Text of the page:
Tonight's debate was a tussle between Sunak and Truss, with the other candidates playing walk-on parts. Tugendhat was the one to dial it in, obviously aware that he's out in the next round of voting. Badenoch got her "I was a minimum wage kid flipping burgers" line in, and promised to tell the truth. One truth that was probably best left unsaid was her swipe at Tugendhat for not serving on the the front lines of government. He was quick to snap back about actual front lines.

According to quick polling by Opinium, 24% thought Sunak came out top. Tugendhat and Mordaunt were runners up on 19% and 17% respectively, with Truss and Badenoch scoring 15% and 12%. In truth, in as much as these things matter, Sunak again looked like he knew what he was talking about. Truss was much improved on her last outing. She was more spiky, whereas what was previously described as "Mordmentum" appears to have deserted the former favourite. According to ConHome's (unrepresentative) poll of its audience, Badenoch is now favourite among the membership. She wins in every permutation of run off, whereas Truss wins three and loses one, and Sunak is evens on two wins, two losses. Which leaves open the possibility of the MPs denying members the contest they want, or the members give the MPs the leader they don't want. The last time this happened was when Iain Duncan Smith took the helm, and you might recall the problems that caused. The result is pregant with division.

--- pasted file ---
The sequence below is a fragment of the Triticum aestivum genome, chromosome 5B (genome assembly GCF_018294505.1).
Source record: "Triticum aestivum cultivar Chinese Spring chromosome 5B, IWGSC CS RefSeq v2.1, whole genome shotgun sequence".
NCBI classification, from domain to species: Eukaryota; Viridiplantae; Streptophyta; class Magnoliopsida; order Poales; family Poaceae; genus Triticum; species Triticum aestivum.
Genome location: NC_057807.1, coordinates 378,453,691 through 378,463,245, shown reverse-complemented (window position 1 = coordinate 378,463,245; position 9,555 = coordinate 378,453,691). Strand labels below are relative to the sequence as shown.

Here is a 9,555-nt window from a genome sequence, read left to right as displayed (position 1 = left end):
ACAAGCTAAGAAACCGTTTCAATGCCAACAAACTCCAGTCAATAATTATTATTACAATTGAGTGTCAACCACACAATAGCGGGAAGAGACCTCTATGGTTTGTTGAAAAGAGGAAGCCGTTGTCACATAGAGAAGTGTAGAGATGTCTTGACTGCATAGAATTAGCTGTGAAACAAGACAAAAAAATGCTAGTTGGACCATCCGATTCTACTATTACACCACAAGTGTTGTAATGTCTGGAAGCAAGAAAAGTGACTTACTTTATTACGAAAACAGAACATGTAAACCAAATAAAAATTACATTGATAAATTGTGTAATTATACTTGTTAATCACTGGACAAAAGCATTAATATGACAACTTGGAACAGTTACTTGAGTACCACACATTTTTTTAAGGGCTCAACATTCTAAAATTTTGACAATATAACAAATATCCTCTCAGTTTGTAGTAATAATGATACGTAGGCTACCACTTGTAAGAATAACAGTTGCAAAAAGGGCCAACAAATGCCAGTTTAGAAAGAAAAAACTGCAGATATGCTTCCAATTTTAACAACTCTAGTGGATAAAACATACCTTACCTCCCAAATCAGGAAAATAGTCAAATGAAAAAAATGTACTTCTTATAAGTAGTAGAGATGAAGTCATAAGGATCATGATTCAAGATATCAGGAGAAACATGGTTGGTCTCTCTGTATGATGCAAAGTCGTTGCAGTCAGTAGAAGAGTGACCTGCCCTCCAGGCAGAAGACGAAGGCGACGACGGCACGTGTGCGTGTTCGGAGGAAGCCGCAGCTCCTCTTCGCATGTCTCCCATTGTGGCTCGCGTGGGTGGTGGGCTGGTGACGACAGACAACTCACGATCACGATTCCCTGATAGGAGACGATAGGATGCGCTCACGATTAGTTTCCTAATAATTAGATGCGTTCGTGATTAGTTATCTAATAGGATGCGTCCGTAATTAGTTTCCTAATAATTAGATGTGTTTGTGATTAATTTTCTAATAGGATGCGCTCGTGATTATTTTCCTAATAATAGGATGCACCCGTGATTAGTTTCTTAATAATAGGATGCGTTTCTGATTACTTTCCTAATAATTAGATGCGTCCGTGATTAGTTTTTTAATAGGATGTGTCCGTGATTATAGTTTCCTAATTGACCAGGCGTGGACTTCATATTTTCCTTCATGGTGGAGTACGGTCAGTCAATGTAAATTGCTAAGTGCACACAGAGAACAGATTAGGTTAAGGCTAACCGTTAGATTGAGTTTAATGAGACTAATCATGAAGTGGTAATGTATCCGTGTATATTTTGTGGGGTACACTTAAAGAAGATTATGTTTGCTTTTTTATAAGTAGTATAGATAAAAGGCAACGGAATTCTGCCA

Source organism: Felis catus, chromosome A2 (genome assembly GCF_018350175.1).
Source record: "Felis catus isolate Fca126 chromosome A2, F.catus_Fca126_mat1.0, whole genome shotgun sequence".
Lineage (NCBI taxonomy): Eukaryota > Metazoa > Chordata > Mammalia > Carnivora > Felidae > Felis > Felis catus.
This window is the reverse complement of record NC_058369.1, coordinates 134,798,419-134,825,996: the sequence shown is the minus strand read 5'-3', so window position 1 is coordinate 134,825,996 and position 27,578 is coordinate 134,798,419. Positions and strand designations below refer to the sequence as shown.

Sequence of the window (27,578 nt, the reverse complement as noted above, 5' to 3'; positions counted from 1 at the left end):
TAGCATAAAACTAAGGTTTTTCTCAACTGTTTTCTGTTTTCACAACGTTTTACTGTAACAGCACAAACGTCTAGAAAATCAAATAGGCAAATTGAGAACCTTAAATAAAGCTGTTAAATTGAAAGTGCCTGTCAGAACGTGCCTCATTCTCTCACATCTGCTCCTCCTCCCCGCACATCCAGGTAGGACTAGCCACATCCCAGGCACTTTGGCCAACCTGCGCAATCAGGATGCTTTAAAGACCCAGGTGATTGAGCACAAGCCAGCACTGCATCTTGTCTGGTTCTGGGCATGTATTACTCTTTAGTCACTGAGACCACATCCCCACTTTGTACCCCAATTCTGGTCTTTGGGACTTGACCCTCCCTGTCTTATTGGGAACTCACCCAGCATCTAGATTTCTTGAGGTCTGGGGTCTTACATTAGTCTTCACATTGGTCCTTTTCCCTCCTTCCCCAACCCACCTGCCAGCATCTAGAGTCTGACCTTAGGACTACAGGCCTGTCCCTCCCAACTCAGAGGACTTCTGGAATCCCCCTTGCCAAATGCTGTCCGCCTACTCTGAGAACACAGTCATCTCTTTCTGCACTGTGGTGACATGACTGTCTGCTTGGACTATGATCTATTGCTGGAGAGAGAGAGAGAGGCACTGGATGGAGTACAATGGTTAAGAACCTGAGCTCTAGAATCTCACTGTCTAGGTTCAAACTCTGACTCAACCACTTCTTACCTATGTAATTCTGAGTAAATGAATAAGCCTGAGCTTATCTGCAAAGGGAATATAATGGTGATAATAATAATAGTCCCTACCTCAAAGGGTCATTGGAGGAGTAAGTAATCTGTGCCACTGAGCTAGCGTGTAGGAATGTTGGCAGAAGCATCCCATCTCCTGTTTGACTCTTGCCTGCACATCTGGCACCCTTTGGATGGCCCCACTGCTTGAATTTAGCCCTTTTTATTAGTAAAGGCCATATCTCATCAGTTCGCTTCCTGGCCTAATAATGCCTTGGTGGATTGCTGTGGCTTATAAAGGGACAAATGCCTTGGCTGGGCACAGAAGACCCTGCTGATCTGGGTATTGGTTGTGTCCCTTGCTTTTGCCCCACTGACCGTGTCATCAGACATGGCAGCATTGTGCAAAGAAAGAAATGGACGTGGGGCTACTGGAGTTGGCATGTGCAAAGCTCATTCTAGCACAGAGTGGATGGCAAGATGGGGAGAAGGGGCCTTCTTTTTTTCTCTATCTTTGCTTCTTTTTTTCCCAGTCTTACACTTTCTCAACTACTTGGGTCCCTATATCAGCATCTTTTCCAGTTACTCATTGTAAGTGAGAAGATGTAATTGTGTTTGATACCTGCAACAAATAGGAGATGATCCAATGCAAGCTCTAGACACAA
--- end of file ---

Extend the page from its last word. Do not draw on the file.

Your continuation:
Who won the ITV debate? It's tempting to provide the same cliched answer from Friday, but judging from the bad tempers and assaults on the leading candidates' records, it's possible, just possible that tonight's loser is the Conservative Party itself.

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Blissex said...

«The result is pregant with division»

That is quite funny as the *premises* more than the result have been divisive: Cameron was sunk by the brexiters, May was sunk by the brexiters, now Johnson is being sunk by the europhiles.

In all three cases property prices were booming and all three Conservative leaders has substantially increased the number of Conservative voters in the preceding elections (even if May lost seats), so normally they should have been invulnerable.

Since a large part of our ruling oligarchies were dismayed by the happening of the 2016 referendum even more than by its result, they are more determined than ever that questions of state should be decided by internal faction warfare, above the heads of the little people.

Blissex said...

I was just reading “The Guardian view on Tory economics: for haves, not for have-nots” commenting on the TV debate and I was much discombobulated to see that the editors are on the side of COMMUNISM! :-)
Financial market deregulation solved this by enabling households and corporations to borrow from a lightly supervised moneylending sector, which sustained purchasing power in the economy. For Conservatives this was more congenial than paying higher real wages. Brexit allows consumer protections to be further reduced to boost lenders’ profits. This will turbocharge a form of capitalism that caused the last economic crash. All of those in the race for the Tory party leadership appear committed to such moves.

It is depressing that Labour’s Sir Keir Starmer seems committed to them too.

A political economy driven by bigger property prices and rents and more affordable wages is what "Middle England" voters want, and New Labour is fine with that. It is a customer-centric approach, :-)